April 15, 2009

Two days in Paris

It was a whirlwind. We rose early on Monday and made it to the airport in about 18 minutes instead of the 90 or so it took us to find the house on the first day. (When you're totally jet lagged and unsure of the difference between dusk and dawn, what's "early"?) British Air from Heathrow to Charles de Gaulle was pleasant and quick, and the train in to the center of Paris was simple and enjoyable.

We exited at Saint-Michel Notre-Dame (purple dot on map), and because we had no idea which exit to take we accidentally walked up into the gorgeous Paris afternoon right in front of the cathedral. Last time I was here, it was dark and rainy and freezing, and the whole front of the cathedral was under scaffolding. This time, it was festive with hundreds of tourists wandering about, taking photographs. It was about 70 degrees and sunny-hazy.

We hauled our bag across the bridge and down a few streets to our hotel (red dot right near the center of the map), the Best Western Left Bank-St. Germain. I would say we had a wonderful experience with this hotel. The staff were courteous and friendly (as friendly as any Parisian I met, anyway), they gave us two adjoining rooms on the top floor, and breakfast Tuesday morning was pleasant enough. The rooms were tight but not cramped, and each had its own bathroom. I'd recommend the hotel to first time Paris visitors for sure.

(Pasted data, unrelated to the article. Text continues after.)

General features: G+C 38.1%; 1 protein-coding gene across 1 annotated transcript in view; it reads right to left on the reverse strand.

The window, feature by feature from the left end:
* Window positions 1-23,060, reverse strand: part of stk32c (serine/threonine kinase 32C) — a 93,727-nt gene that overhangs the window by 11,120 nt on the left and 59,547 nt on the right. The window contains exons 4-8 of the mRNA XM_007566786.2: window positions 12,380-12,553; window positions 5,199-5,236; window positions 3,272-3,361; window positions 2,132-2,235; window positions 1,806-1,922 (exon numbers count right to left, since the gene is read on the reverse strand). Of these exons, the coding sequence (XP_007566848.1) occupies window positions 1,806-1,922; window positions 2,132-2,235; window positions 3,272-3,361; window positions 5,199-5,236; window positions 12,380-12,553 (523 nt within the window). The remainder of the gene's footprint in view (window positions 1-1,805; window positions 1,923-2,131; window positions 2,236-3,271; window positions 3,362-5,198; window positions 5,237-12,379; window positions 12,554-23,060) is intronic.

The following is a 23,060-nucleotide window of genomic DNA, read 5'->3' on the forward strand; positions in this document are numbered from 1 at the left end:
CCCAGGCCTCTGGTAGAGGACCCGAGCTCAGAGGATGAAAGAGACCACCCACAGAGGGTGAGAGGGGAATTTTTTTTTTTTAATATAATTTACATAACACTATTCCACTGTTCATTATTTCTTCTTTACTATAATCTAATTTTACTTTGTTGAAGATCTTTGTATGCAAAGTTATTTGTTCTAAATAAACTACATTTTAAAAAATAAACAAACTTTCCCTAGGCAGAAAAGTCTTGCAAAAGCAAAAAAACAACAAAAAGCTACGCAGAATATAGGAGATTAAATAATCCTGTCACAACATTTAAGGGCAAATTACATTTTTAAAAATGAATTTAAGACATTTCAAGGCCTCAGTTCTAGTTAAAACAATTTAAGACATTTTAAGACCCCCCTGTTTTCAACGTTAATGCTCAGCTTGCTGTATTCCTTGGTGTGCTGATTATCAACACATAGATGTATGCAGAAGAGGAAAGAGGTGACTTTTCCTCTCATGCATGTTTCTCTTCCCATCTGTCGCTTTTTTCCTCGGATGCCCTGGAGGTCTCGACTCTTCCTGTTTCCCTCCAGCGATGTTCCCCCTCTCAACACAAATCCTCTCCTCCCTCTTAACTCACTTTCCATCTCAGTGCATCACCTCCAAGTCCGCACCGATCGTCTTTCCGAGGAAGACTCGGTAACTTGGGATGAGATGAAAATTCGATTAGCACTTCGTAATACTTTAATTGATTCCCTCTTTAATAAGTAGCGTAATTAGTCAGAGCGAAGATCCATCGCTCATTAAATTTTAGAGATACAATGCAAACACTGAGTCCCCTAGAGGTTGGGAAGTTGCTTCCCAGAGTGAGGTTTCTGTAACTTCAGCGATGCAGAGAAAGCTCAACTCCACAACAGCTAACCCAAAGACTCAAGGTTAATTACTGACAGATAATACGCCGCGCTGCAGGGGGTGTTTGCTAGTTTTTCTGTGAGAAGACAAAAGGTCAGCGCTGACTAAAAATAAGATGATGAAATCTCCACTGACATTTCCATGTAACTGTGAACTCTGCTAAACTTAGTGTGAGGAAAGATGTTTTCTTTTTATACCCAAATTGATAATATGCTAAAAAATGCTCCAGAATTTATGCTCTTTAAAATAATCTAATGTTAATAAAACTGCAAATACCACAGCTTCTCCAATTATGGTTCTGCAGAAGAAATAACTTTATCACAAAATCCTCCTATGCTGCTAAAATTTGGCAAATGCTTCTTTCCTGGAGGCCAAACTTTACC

After checking in (one of our two rooms was actually ready at noon) and depositing our gear, we walked across Pont Neuf to the Louvre (orange dot).

Maria had read a travel writer's article that said, "In all the times I've been to the Louvre, I have never seen a child under the age of twelve look happy there." I am sad to report that he is entirely correct.


While our boys loved the pyramids and the plaza, it was too crowded, too hot, too free from the burden of drinking fountains, and too full of boring old art for their taste. We did get this photo of some guy, and as luck would have it we think there's something of interest in the background. (Yes, that is I in the extreme foreground. No, it was not the 9 year old who took the picture.)

After the Louvre, we hiked back across the Seine and down to Jardin du Luxembourg, an enormous park south of the Left Bank area we were staying in. The park must have had the entire vacationing population of Europe in it, and most of them were taking up the benches and chairs. We sat on a stone wall and within 30 seconds were shooed away by a polite but insistent Gendarme; I don't know what building this is, but it has lovely flowers.

The rest of the park was quite pretty and serene despite the billions of people. Pretty much everyone seemed happy. There were tulips that had blooms the size of small dogs. We stopped to get some ice cream, and I was momentarily confused by the wild gestures and French babbling from the poor girl who served us, until I realized I had tried to hand her a five-pound note instead of a five-Euro note.

Refreshed from the park, we returned to our hotel for some rest before heading out for dinner. From our 5th floor windows, you can see the candy shop at the end of the road where we spent half our children's inheritance. (It was mostly worth it.)

Maria wanted to walk through the Latin Quarter, so we tried and mostly failed, having gone straight through an interesting plaza instead of turning left. We ended up meandering among some monstrously granite university buildings (Sorbonne?), which would have been pretty if we hadn't been trying to find something else while dragging along two reluctant, tired, hungry children.

Eventually we made our way back to the restaurant (lime green dot), a traditional bistro called Cremerie Restaurant Polidor that Maria had found online reputed to be family-friendly.